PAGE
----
None of the experiences I shared above were taken seriously as far as I am concerned. It is because that's what children did during my time. They played, pushed each other, called each other nasty names and all was normal. "They're just kids", grown-ups would say.

Lucky for me, the bullying didn't affect me in any dangerous way nor did it hinder me from achieving success. During those times that I was being bullied, I was consistent in the honour roll (2nd honours) and I was academically inclined. I managed to make and keep a lot of friends from all grade levels and even from other schools- some of them I am proud to still call my friends.

Reflecting on the impact of bullying on my emotional well-being, perhaps it is fair to say that all those emotional battles at a very young age prepared me for what was to come. I grew up emotionally equipped to take on many challenges in my life- some of them were fairly painful experiences that required strength and resilience. From the death of my closest cousin, to family issues, to Keith's passing, to battle with infidelity that led to divorce, to being treated badly by my own community and at work,  and all the other emotional challenges in between.

I suppose one of the most important things I learned from being bullied at a young age is not letting it change the person that I was. I never sought revenge. I didn't use this experience to bully other children. The more that I actually treated other people with kindness and respect. At a young age, I learned how to put my feet in other people's shoes, hence  I reflect on my life and my actions far more than a lot of people I know.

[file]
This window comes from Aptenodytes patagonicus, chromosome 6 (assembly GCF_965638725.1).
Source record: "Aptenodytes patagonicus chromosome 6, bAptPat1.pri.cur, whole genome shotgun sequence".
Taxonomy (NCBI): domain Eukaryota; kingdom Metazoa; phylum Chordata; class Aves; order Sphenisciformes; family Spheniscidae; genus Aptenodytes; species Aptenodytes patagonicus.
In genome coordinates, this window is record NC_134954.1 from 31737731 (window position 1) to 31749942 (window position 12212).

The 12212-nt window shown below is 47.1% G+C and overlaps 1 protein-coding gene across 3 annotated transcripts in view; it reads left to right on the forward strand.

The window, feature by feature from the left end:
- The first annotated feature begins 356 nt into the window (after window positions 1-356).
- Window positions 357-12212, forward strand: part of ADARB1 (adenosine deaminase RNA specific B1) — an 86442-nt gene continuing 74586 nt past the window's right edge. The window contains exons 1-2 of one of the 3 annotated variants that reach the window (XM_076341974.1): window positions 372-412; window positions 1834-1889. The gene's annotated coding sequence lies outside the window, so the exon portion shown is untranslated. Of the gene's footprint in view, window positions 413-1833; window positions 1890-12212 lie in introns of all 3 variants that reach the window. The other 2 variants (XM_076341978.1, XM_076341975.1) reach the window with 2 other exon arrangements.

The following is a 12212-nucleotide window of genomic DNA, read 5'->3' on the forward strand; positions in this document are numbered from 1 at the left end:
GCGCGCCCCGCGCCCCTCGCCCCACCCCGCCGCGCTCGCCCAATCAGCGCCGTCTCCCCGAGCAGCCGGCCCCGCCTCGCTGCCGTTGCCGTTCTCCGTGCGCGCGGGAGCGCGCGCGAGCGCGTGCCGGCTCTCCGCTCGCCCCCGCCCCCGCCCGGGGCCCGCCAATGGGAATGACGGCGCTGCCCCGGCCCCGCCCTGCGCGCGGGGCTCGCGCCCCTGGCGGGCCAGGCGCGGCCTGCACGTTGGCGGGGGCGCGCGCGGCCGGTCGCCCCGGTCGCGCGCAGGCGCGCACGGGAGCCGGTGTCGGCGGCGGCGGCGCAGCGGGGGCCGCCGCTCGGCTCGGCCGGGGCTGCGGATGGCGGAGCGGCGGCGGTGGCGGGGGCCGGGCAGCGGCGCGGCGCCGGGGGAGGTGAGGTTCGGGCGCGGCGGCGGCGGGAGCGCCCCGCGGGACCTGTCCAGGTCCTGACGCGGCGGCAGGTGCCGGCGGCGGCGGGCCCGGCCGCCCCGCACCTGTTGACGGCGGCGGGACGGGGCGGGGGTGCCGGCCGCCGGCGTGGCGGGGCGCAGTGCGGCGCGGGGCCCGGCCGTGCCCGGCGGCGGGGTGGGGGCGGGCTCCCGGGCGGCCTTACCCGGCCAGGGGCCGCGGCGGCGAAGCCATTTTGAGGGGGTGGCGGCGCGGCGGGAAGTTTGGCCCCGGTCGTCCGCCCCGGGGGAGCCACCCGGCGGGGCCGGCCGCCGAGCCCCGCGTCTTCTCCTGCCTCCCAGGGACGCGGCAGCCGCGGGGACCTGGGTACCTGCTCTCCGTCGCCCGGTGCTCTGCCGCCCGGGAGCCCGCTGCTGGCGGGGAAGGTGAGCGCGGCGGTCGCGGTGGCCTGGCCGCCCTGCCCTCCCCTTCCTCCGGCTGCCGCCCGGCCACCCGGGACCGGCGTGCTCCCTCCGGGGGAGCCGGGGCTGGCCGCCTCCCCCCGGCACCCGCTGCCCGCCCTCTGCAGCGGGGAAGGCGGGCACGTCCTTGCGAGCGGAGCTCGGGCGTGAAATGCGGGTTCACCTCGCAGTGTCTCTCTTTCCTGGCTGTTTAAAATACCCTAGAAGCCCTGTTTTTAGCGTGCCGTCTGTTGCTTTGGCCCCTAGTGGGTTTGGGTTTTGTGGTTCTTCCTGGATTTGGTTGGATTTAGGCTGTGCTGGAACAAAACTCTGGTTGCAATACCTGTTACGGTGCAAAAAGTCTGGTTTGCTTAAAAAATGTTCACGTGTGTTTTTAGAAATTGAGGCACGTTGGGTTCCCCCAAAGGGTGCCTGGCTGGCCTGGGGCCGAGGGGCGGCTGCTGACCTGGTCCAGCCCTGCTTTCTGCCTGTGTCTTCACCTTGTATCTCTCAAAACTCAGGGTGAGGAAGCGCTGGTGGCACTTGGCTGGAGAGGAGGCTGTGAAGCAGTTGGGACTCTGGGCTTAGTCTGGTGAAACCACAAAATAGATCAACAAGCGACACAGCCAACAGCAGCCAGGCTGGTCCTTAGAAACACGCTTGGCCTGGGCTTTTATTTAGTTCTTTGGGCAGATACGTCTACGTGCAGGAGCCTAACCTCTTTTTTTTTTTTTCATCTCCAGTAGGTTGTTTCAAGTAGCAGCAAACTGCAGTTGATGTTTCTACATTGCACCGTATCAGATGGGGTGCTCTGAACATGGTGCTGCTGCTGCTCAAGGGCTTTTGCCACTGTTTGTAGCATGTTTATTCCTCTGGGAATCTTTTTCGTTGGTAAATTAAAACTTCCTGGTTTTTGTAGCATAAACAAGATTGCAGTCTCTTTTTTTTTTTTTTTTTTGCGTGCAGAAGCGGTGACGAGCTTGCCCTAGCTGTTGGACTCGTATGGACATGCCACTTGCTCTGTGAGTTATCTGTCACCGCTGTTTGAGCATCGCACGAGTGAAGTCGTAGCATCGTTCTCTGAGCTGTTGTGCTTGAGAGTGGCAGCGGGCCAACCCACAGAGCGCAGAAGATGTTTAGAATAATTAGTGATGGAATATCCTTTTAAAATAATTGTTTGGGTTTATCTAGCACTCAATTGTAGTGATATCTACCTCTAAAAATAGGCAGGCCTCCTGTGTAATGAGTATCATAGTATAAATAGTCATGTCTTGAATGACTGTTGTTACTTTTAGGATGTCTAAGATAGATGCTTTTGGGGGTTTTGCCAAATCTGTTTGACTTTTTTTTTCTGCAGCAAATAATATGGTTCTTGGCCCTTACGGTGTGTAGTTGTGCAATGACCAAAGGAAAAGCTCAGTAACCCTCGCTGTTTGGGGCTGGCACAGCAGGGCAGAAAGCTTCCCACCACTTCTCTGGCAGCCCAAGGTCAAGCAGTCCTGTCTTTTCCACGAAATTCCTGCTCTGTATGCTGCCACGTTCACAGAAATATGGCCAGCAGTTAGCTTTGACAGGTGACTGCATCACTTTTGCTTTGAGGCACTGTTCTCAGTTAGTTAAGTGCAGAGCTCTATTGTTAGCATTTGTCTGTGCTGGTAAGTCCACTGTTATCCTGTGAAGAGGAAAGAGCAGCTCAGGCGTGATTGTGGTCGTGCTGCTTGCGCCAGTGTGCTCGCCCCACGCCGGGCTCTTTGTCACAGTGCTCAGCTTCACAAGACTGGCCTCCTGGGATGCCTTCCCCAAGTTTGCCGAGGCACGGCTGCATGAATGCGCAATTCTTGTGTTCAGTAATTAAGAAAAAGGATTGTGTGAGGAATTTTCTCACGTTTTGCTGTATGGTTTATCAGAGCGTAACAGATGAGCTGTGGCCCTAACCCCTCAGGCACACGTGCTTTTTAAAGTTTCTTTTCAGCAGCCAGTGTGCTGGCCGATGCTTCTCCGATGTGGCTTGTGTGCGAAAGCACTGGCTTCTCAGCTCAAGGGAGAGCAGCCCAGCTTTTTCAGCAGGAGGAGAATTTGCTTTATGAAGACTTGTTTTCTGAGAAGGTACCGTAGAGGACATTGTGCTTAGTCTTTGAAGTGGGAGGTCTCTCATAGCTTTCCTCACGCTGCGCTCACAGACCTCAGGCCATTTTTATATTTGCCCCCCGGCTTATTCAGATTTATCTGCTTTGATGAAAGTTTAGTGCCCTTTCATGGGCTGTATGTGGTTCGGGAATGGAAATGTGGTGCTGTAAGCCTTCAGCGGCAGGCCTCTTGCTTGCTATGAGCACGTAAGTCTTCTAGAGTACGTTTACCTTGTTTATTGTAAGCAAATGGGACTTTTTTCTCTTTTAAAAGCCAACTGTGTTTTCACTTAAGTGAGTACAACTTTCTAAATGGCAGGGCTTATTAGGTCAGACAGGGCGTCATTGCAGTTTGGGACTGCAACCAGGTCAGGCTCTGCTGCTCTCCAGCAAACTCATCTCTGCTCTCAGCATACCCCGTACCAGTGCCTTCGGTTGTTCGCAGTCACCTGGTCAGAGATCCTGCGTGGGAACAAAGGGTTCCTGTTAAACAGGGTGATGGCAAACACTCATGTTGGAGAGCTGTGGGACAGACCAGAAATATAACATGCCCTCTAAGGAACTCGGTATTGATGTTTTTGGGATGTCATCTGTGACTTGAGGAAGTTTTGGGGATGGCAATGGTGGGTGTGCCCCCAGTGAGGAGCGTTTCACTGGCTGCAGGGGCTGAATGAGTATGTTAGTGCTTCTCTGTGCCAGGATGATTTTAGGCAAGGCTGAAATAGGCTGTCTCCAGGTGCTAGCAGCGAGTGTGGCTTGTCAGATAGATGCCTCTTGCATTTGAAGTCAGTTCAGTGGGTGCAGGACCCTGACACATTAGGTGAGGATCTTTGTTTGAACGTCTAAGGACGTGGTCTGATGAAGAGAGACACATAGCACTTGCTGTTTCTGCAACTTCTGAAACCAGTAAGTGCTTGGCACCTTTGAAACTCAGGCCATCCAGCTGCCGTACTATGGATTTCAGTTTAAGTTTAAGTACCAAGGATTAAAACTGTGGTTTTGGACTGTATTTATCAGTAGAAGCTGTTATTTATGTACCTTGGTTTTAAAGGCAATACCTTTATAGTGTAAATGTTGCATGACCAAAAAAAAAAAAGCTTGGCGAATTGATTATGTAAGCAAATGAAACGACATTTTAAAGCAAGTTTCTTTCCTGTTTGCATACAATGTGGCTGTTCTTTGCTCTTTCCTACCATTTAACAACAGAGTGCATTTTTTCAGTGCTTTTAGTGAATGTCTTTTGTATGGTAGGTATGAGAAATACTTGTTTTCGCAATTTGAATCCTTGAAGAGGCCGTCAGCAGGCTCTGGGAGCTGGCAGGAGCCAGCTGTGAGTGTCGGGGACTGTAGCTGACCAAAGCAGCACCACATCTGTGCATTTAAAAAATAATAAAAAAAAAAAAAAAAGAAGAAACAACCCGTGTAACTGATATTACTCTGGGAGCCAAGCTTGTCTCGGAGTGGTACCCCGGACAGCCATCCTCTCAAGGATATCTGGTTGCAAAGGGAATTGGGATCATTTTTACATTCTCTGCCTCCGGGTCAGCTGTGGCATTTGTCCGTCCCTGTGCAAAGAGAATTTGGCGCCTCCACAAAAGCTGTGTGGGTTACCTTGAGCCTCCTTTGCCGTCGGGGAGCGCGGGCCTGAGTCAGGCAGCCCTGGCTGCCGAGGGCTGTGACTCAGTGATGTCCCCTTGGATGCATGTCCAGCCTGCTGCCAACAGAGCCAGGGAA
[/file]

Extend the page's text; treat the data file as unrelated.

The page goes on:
Bullying has to stop because of its negative effects on most people. People who have been bullied at a young age (or as adults) tend to develop anxiety and depression. It affects their confidence and self-esteem. They develop social anxiety which makes it difficult for them to relate to other people.

If you're a parent, a brother, a sister or a friend of someone being bullied, please be vigilant and don't judge your loved one. They need your support. If you see them quiet and not talking much, please don't assume that they are just having a "drama". If they don't like to go school or making excuses not to go to school, please don't call them lazy. If they are wetting their bed (which I did when I was being bullied because I was having nightmares), don't scold them or tease them because they might have had a bad dream. If they are being angry, suplada or suplado at home, talk to them instead of telling them off because they need your reassurance. Remember, communication is the key. Check up on them as often as you can. Make them feel that you are there for them. Be generous with your time and listen patiently. Make them feel that they are not alone.

To the bullies out there, bullying is not cool. Please remember that karma is real. What goes around comes around. 

To anyone reading this, please always be kind. Kindness is the only thing that the world needs from you right now. Don't judge. Every person you come in contact with is going through something. Be generous with your smile especially to strangers. Compliment them when you can. Your kindness may just save a life.

Be kind. That is all.